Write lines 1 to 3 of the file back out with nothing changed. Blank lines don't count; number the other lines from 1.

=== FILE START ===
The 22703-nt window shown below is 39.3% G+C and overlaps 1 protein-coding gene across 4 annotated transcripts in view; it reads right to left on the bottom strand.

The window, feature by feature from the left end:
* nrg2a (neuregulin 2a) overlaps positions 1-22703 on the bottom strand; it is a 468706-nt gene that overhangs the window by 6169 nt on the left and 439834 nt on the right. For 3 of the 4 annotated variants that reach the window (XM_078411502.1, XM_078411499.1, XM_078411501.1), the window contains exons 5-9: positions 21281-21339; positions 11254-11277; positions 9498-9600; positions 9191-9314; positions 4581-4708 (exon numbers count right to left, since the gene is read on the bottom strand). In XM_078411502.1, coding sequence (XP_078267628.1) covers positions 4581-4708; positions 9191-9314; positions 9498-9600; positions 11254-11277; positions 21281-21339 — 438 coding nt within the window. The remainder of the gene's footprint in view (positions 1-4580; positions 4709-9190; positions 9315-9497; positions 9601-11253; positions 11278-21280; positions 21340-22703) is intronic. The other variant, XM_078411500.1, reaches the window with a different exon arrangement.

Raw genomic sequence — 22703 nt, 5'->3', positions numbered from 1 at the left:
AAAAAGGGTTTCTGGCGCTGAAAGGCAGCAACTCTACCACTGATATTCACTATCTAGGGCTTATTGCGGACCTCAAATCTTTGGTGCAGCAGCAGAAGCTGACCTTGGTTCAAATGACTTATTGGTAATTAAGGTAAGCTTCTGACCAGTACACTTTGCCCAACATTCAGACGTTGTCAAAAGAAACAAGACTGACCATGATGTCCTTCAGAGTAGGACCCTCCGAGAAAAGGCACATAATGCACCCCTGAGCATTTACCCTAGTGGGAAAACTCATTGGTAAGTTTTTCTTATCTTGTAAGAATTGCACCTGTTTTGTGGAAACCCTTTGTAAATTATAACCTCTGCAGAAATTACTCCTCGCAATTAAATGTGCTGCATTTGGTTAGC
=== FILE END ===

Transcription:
The 22703-nt window shown below is 39.3% G+C and overlaps 1 protein-coding gene across 4 annotated transcripts in view; it reads right to left on the bottom strand.

The window, feature by feature from the left end:
* nrg2a (neuregulin 2a) overlaps positions 1-22703 on the bottom strand; it is a 468706-nt gene that overhangs the window by 6169 nt on the left and 439834 nt on the right. For 3 of the 4 annotated variants that reach the window (XM_078411502.1, XM_078411499.1, XM_078411501.1), the window contains exons 5-9: positions 21281-21339; positions 11254-11277; positions 9498-9600; positions 9191-9314; positions 4581-4708 (exon numbers count right to left, since the gene is read on the bottom strand). In XM_078411502.1, coding sequence (XP_078267628.1) covers positions 4581-4708; positions 9191-9314; positions 9498-9600; positions 11254-11277; positions 21281-21339 — 438 coding nt within the window. The remainder of the gene's footprint in view (positions 1-4580; positions 4709-9190; positions 9315-9497; positions 9601-11253; positions 11278-21280; positions 21340-22703) is intronic. The other variant, XM_078411500.1, reaches the window with a different exon arrangement.